posted this 13 June 2012
Announcing Studio K – Program to make Kodu Curriculum and Tools more accessible in Classrooms
Collaborating with Microsoft and the Advanced Micro Devices (AMD) Foundation, the Educational Research group at the Wisconsin Institutes for Discovery at the University of Wisconsin-Madison has created the curriculum and tools to make video game design programs such as Microsoft Kodu more accessible in K-12 classrooms.
Called Studio K, the instructional toolkit makes it easier to teach students how to design their own video games and assess whether the activity affects their abilities to solve problems with computers.
While many studies highlight the benefits of playing educational video games, this new partnership seeks to understand whether the act of designing video games boosts students’ computational thinking and science, technology, engineering and mathematics (STEM) skills.
“If you think about it, 10 years ago, the idea that video games soon could be replacing text books in schools was considered crazy talk,” said Joe Booth, Executive Producer at Microsoft Studios. “Today, thanks to the work of pioneers like our partners at the Wisconsin Intitutes for Discovery, this is starting to become a reality today. With continued support around robust research and innovate new curriculum, there is now a credible argument that games and learning will shape education on a large scale in the future.”
“The Studio K curriculum breaks it down step-by-step for instructors to teach the skills for making a game, ranging from aesthetics to computing,” says Ben Shapiro, a UW-Madison researcher who leads the project. “But we’re also giving teachers learning analytics tools, including data visualizations, to monitor students’ progress, see when students are stuck or need help, and give specific feedback about learning.”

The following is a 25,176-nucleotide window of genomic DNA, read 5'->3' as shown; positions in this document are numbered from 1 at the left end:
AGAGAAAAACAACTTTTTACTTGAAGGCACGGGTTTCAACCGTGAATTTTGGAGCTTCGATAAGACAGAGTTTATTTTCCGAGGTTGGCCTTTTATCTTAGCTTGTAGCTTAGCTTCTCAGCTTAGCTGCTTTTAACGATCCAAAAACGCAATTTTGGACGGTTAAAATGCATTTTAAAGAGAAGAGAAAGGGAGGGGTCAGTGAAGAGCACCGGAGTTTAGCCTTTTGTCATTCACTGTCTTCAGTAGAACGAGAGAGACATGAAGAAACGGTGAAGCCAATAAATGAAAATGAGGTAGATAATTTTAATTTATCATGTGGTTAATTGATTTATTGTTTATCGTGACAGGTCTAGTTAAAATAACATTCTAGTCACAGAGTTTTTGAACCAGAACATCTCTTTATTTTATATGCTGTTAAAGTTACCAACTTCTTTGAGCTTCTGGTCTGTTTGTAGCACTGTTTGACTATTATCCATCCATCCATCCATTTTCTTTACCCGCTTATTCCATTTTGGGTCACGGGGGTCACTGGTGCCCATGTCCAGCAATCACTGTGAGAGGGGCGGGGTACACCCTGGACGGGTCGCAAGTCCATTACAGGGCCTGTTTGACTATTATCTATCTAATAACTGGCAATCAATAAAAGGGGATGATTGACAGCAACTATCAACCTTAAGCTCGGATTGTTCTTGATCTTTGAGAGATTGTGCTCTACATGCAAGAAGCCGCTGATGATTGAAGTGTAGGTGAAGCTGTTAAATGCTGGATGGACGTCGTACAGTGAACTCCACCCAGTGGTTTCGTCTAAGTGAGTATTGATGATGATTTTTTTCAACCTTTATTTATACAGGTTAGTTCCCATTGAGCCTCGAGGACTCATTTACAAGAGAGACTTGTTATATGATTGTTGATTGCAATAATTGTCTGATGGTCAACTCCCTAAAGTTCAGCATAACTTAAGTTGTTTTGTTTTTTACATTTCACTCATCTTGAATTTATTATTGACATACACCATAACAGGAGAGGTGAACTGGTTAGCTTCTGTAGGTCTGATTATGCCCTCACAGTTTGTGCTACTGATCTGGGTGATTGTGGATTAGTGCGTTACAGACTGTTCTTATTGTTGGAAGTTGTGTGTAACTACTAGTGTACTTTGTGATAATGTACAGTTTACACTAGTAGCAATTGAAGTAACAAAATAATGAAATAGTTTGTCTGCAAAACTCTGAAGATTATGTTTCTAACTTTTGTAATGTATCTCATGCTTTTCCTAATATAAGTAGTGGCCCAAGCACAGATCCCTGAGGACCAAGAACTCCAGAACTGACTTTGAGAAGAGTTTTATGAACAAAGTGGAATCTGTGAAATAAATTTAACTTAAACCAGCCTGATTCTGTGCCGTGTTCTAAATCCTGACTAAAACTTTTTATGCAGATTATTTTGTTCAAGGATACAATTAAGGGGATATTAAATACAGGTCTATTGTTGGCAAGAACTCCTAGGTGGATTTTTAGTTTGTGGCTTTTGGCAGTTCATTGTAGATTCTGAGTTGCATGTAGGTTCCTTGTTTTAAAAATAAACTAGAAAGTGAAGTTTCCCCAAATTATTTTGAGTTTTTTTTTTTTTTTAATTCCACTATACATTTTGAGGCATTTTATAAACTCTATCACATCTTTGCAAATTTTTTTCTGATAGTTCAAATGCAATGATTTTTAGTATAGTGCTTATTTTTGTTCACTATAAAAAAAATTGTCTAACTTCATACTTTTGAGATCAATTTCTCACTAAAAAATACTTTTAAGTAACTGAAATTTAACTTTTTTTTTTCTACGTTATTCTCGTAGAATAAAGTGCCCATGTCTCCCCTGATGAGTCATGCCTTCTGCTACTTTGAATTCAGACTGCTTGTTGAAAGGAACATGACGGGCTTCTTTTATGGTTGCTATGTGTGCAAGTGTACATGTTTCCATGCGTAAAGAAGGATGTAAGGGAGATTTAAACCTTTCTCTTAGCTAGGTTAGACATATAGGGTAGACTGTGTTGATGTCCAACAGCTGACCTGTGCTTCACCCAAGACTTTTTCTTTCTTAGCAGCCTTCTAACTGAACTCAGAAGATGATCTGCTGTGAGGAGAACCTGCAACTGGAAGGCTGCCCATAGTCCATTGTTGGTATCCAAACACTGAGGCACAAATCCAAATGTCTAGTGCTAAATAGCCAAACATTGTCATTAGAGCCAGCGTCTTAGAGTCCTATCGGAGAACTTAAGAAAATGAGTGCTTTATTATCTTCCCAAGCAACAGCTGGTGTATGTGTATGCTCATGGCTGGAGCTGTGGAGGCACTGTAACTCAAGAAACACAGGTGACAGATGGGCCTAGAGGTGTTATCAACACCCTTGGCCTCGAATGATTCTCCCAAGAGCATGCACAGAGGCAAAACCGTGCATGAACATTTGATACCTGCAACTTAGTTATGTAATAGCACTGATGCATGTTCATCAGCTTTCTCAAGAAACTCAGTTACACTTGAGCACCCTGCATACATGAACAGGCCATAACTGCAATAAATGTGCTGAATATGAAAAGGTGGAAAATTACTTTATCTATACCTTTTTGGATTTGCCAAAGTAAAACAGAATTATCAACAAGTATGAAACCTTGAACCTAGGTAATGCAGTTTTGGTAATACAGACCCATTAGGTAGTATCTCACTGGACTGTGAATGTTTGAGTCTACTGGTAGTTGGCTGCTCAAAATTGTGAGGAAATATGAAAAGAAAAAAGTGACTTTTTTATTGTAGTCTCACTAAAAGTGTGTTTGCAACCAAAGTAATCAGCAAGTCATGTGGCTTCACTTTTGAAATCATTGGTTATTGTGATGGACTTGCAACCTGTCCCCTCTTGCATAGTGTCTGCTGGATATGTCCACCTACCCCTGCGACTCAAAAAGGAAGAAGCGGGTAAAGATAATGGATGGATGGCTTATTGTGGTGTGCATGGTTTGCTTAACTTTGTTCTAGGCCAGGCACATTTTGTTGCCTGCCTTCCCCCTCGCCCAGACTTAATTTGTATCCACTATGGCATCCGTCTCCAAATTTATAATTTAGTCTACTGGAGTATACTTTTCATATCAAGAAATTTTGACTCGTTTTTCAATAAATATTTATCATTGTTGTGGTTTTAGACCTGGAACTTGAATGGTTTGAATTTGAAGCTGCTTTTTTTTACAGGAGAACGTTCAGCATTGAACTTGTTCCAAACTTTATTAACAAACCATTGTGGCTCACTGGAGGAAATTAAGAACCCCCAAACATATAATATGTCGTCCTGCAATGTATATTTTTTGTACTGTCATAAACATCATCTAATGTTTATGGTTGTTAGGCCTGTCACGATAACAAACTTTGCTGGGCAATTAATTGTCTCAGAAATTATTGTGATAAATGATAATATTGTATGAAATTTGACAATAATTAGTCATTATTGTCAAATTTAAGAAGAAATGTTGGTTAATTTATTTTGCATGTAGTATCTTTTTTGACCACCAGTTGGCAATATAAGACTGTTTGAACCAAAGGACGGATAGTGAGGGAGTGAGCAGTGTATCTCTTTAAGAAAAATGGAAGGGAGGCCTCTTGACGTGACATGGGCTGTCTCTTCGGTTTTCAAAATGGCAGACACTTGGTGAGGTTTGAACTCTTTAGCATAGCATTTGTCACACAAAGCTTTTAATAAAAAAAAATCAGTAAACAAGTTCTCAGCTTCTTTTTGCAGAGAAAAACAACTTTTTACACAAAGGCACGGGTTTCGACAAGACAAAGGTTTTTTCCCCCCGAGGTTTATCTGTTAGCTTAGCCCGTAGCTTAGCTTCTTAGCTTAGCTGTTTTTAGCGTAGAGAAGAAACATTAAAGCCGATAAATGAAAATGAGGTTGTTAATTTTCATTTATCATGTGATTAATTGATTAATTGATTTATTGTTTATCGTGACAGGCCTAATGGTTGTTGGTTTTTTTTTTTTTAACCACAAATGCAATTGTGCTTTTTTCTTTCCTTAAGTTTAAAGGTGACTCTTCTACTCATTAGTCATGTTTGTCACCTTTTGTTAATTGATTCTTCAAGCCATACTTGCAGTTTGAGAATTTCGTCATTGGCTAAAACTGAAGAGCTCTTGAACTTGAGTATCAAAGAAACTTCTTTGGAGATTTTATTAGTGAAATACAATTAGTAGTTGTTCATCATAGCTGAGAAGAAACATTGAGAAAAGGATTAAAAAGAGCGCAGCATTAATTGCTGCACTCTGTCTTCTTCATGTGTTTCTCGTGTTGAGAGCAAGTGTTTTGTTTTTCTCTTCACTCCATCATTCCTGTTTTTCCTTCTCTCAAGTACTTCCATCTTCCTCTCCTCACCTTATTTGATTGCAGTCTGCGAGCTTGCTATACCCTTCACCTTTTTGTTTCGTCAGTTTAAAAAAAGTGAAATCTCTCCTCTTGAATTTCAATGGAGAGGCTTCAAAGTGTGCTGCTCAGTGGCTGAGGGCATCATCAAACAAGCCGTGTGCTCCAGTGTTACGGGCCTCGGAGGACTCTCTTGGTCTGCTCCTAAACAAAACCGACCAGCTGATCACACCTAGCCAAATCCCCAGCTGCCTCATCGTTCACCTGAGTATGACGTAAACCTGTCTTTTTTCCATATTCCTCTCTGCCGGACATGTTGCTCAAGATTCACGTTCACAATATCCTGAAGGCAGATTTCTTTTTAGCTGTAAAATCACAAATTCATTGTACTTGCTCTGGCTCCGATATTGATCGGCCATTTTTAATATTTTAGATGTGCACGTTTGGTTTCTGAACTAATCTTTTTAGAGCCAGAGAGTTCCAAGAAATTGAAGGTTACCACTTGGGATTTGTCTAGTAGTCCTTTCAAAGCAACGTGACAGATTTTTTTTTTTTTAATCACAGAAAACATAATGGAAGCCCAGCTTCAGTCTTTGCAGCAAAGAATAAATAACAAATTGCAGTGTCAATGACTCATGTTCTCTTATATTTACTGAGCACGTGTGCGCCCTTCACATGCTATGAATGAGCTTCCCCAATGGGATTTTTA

So far, the UW-Madison team has piloted Studio K in classrooms and afterschool settings in Wisconsin, including the local Boys & Girls Club of America chapter.
“Our Club members have enjoyed the hands-on and interactive activities, the opportunity to work with college students and to be a part of a project that prepares tomorrow’s learners for fields in science and technology,” says Stephanie Berto, Youth Manager at the Dane County Boys & Girls Club.
Along with the Microsoft, the AMD Foundation has supported the UW educational research team in creating the new curriculum and tools.
“We’ve known for years that playing games can enhance STEM learning,” says AMD Foundation President Allyson Peerman. “With this exciting collaboration, we hope to uncover the link between making games and STEM learning.”
The official press release is available here. You can learn more about Studio K from their website.
You can download Kodu for free at Kodu Game Lab.
You can download the Studio K curriculum for free here.